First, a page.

"Flying ambulance" in the painting by Jack Gearball. First on the left is Dominique Jean Larrey, the inventor of the volatile ambulances.
Transporting the wounded from the battlefield to infirmaries and rear hospitals was a matter of improvisation - especially during the first revolutionary wars.
In 1792, no transportation service existed at all.
The wounded were transported in ordinary peasant carts. In conditions that contradict all the principles of not only hygiene, but also elementary humanism.
Peasant carts, heavy and clumsy, shook on the broken roads. And the wounded (in a semi-conscious state from pain and loss of blood) endured real torment before they were hospitalized after such hell.
It should be added that, as a rule, local residents became sleds. And this means that if the battle was played out on enemy territory, one could not count on any mercy on their part in relation to the invaders. And since the transportation was carried out without the accompaniment of French soldiers, the sleds could choose the longest paths along the most broken roads. It was in the nature of things that many of the wounded died on the way, unable to bear the burden of evacuation.
In 1792, the book La Santé de Mars by Jourdan Lequinte was published, who for the first time publicly drew attention to such a barbaric attitude towards the wounded.
The result of the publication was a scandal, as a result of which the National Convention, by decree of November 18, 1792, obliged the Minister of War to submit a draft of such a cart that could provide a humane transportation of the wounded.
On the walls of Paris, posters appeared with calls for chariots and carts to send models or ready-made copies of carts to the competition. Although several dozen projects were submitted for the competition, none of them was approved.
In 1793, a repeated competition was announced.
But it did not bring the desired results either.
In the end, it was decided to order several dozen carts of the project, which the jury of the competition considered the most practical. But even they, at the first tests, turned out to be too heavy and clumsy in the battlefield conditions.
At the same time, the chief surgeon of the Rhine army, Dominique Jean Larrey, came up with the idea of creating the so-called "ambulances volantes".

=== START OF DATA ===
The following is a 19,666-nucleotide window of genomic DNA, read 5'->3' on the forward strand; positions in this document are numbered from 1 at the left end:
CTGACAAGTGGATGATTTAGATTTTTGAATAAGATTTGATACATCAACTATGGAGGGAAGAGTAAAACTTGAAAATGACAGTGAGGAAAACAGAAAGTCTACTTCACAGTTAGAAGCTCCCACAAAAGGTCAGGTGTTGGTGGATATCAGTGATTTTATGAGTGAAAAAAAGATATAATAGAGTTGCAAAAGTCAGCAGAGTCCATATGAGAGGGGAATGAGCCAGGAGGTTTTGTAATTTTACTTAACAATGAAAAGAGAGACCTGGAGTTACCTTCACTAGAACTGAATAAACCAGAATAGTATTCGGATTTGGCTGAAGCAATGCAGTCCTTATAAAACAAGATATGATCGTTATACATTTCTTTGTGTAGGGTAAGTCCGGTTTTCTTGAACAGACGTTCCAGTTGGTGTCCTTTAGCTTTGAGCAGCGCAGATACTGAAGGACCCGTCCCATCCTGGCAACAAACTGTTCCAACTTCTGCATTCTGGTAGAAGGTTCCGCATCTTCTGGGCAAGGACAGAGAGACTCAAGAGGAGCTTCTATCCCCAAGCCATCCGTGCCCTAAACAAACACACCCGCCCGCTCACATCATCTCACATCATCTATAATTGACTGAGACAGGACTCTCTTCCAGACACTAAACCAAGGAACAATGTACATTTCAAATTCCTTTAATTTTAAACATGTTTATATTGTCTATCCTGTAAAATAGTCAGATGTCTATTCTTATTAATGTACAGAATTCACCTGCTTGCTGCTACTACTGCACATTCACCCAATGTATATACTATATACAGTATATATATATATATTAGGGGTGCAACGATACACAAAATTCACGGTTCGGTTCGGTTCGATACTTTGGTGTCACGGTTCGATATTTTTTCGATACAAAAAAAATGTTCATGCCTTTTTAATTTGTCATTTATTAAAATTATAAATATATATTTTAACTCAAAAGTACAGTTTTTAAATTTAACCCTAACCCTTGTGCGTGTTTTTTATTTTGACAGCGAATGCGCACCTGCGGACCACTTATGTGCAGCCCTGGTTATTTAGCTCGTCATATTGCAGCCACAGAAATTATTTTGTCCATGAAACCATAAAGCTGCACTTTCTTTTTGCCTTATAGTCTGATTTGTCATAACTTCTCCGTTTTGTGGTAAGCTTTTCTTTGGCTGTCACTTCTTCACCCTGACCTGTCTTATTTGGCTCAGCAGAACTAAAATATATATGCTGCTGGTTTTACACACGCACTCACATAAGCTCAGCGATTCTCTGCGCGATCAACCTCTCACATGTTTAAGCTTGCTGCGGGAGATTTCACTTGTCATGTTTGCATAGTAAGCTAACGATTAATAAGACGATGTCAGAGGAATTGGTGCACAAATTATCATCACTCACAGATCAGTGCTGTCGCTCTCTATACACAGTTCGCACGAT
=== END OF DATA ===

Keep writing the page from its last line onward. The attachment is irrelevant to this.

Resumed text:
These carts were much lighter than ordinary peasant carts. They made it possible to carry out the evacuation of the wounded directly from the battlefield.
But Larrey managed to bring his idea to life only in 1797 during the first Italian campaign.
Its "volatile ambulances" have been developed in several varieties. During the Egyptian campaign, camels were harnessed to them.
However, they were not immediately recognized.
And their number was brought to a sufficient level only by 1812, that is, by the time the Moscow campaign was being prepared. They all disappeared in Russia. And in 1813, the means of transporting the wounded had to be rebuilt from scratch.
The slow implementation of the idea of "volatile ambulances" did not mean, of course, that there were no other means of transportation in the Grand Army.
Until 1807, the suppliers were private entrepreneurs, primarily the Breidt company. However, their services were widely criticized.
In particular, the sleds, not wanting to risk their lives, hesitated to appear on the battlefield until the battle subsided and an attack from the enemy was no longer threatened.
In 1807, when the Breidt firm showed its complete failure during the first Polish campaign, Napoleon ordered the formation of eight transport battalions.
One of the tasks of these battalions was to provide the medical service with vans for transporting personnel, medical equipment and the wounded.
The vans, painted in the standard olive green, were covered with linen to protect them from rain and wind. An inscription was applied to the canvas indicating to which medical unit a particular van was attached.
However, throughout the revolutionary and Napoleonic wars, ordinary peasant carts were mainly used, requisitioned together with horses, and often together with coachmen. The peasants, however, preferred to hire themselves as sleds for several weeks to be sure that they would get their horses back.
Since 1807, Larrey's ambulances have been increasingly used.
The two-wheeled model, harnessed to a pair of horses, made it possible to transport only two wounded, but on a kind of stretcher, which allowed doctors to provide first aid to the wounded on the move.
However, such two-wheeled ambulances could only be used on flat terrain. In mountainous and hilly areas, a heavier, four-wheeled model, harnessed to two pairs of horses, had to be used. It could carry four wounded, laid in two tiers.
The situation in the guards regiments was better than in the line units. Napoleon took care of his veterans. And the guards regiments were better than the linear ones were equipped with medical equipment and means of transporting it. More sanitary squads were also assigned to the guards regiments.
At the rate of Napoleon, there was always his personal ambulance. At the full disposal of his personal physician Alexander-Urban Ivan, who treated him after being wounded by a rifle bullet during the capture of Regensburg.
Based on materials from DJ Larrey and RW Hall. Memoirs of Military Surgery. Joseph Cushing, 1814.
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